Authors: Katie Wyatt
Copyright © Katie Wyatt 2015
All rights reserved. No part of this publication may be reproduced, stored in a retrieval system, or transmitted in any form or by any means, electronic, mechanical, photocopying, recording or otherwise, without the prior written consent of the publisher.
The characters and events in this book are fictitious, and any simulators to real persons, living or dead, is coincidental and not intended by the author.
This book is dedicated to YOU, the reader.
Thank you so much for downloading this book.
Thank you for your emails, your support, your reviews.
Thank you for reading, and for joining me on this mail order bride journey.
Would you like to be first to be notified about new books in this series?
I have a FREE book for you
The heat was unbearable. She coughed. Smoke choked her lungs. The crackling and roar of the flames jarred her out of slumber. She laid on her back in the bed for several seconds, confused, staring at the undulating shapes of reddish orange patterns that lingered across her ceiling and the walls. What was it? What was happening? Her heart pounded so hard she could feel the throbbing pulse in her neck. Her instinct kicked in.
She bolted from the bed, her heavy nightgown a hindrance as she padded across the wood floor toward the bedroom door. The floor was warm beneath her feet, and when she touched the metal doorknob she jerked her hand back with a hiss.
Fire! She coughed, cried out, but heard nothing from the other side. Her parents! Her younger brother and sisters! She tried to scream, but instead she choked, doubled over in a fit of coughing. She had to get out, but the only way out was her bedroom window on the second floor of their modest home on the outskirts of Boston. In the distance she heard the cries of neighbors, men’s voices shouting for water buckets. A crashing sound from below sounded like a beam falling from the roof into the sitting room beneath her parents’ bedroom.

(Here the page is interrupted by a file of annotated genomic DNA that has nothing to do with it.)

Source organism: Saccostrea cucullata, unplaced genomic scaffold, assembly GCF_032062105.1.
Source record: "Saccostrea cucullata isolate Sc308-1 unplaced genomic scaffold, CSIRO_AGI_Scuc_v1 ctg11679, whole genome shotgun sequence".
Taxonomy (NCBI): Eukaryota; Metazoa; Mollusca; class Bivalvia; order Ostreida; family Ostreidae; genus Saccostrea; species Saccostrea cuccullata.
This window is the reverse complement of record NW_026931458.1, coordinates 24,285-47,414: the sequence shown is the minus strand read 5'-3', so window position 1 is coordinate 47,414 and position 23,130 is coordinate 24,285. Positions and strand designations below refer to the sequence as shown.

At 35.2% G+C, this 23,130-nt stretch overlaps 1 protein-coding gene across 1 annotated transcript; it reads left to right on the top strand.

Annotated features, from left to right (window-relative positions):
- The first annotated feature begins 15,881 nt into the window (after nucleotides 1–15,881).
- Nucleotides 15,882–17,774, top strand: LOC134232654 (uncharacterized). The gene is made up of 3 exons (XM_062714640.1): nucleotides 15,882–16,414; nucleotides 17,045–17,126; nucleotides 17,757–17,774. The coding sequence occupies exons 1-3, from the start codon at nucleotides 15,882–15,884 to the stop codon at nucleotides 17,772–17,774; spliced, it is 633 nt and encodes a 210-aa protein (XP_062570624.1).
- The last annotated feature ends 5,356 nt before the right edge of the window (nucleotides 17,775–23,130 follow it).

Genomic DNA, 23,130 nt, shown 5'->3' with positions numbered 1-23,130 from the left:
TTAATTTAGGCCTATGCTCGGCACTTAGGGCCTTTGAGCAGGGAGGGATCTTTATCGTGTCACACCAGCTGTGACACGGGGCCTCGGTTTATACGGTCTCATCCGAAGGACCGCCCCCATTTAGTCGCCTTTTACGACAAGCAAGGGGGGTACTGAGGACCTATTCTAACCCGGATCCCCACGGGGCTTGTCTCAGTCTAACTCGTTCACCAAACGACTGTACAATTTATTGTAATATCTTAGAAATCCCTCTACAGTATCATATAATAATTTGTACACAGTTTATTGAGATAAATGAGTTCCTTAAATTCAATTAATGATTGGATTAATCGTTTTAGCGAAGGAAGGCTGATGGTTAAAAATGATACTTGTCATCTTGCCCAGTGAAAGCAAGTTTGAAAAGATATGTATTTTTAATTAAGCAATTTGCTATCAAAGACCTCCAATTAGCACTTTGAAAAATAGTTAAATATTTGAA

Tears from the acrid smoke filled her eyes. Choking back a sob and tamping down her rising panic, she could only hope and pray that they were already out of the house. She scrambled and reached for her sitting stool, heaving it with all her strength out her bedroom window. Glass shattered, and in the next instant, Minnie stood at the window frame, gazing down in wide-eyed horror into her front yard.
“Jump, Minnie, jump!”
The urging of several people within the crowd jolted her out of her moment of indecision. She heard another crashing sound behind her, followed by another burst of heat as her bedroom door blew open. Casting a terrified glance over her shoulder, she saw the flames licking at the door frame, seeking fresh fuel, making their way up the walls and curling and roiling along the ceiling.
She quickly snatched her night robe from the base of the bed, an arm’s length away, and bundled it over the bottom of the window frame so that she wouldn’t cut herself climbing through. She didn’t have any time to waste. The short overhang of the porch directly below her window provided questionable footing, but she climbed through anyway, tentatively placing one of bare foot, then the other, on the porch roof. She sat down, quickly scooching herself toward the edge.
Several men stood below, arms upraised.
“Jump, Minnie! We’ll catch you!” a middle-aged man with a handlebar mustache urged. He wore obviously quickly donned overalls over white long johns, gesturing for her to jump. Only one strap was fastened.
Where was her family? What had happened? How did the fire start? All these questions and a hundred more raced through her mind as she balanced on the edge of the porch roof. Dangling her legs over the side and hovering as close to the edge as she could, she pushed herself off, placing her trust not only in the men below, but in God to save her.
“My family! My family—”